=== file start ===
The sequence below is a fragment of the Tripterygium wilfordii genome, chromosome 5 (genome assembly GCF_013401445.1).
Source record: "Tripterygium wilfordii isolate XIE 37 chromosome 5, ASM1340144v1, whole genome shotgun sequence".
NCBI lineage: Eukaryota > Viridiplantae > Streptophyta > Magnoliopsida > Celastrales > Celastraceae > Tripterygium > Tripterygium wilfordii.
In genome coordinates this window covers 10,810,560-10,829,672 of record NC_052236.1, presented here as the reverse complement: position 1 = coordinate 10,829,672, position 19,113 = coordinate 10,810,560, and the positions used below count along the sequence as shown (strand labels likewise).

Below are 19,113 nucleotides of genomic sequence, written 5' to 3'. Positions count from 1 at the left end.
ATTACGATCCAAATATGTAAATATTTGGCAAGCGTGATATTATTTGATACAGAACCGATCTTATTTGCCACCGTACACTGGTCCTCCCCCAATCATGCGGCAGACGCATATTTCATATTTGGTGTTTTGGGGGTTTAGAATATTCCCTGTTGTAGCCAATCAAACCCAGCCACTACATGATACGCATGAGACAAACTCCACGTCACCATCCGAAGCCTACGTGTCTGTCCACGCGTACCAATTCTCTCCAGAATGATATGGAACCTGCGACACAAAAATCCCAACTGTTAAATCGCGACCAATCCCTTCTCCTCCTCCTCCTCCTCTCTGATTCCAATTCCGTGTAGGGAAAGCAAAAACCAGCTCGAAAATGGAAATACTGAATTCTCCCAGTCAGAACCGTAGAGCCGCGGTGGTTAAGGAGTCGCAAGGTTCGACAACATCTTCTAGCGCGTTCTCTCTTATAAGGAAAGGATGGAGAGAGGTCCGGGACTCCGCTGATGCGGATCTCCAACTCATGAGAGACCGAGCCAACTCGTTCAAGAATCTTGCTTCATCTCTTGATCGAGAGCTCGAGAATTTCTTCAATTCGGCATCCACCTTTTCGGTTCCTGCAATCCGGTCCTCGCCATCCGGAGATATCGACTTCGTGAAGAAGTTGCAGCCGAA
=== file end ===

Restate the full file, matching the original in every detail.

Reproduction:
The sequence below is a fragment of the Tripterygium wilfordii genome, chromosome 5 (genome assembly GCF_013401445.1).
Source record: "Tripterygium wilfordii isolate XIE 37 chromosome 5, ASM1340144v1, whole genome shotgun sequence".
NCBI lineage: Eukaryota > Viridiplantae > Streptophyta > Magnoliopsida > Celastrales > Celastraceae > Tripterygium > Tripterygium wilfordii.
In genome coordinates this window covers 10,810,560-10,829,672 of record NC_052236.1, presented here as the reverse complement: position 1 = coordinate 10,829,672, position 19,113 = coordinate 10,810,560, and the positions used below count along the sequence as shown (strand labels likewise).

Below are 19,113 nucleotides of genomic sequence, written 5' to 3'. Positions count from 1 at the left end.
ATTACGATCCAAATATGTAAATATTTGGCAAGCGTGATATTATTTGATACAGAACCGATCTTATTTGCCACCGTACACTGGTCCTCCCCCAATCATGCGGCAGACGCATATTTCATATTTGGTGTTTTGGGGGTTTAGAATATTCCCTGTTGTAGCCAATCAAACCCAGCCACTACATGATACGCATGAGACAAACTCCACGTCACCATCCGAAGCCTACGTGTCTGTCCACGCGTACCAATTCTCTCCAGAATGATATGGAACCTGCGACACAAAAATCCCAACTGTTAAATCGCGACCAATCCCTTCTCCTCCTCCTCCTCCTCTCTGATTCCAATTCCGTGTAGGGAAAGCAAAAACCAGCTCGAAAATGGAAATACTGAATTCTCCCAGTCAGAACCGTAGAGCCGCGGTGGTTAAGGAGTCGCAAGGTTCGACAACATCTTCTAGCGCGTTCTCTCTTATAAGGAAAGGATGGAGAGAGGTCCGGGACTCCGCTGATGCGGATCTCCAACTCATGAGAGACCGAGCCAACTCGTTCAAGAATCTTGCTTCATCTCTTGATCGAGAGCTCGAGAATTTCTTCAATTCGGCATCCACCTTTTCGGTTCCTGCAATCCGGTCCTCGCCATCCGGAGATATCGACTTCGTGAAGAAGTTGCAGCCGAA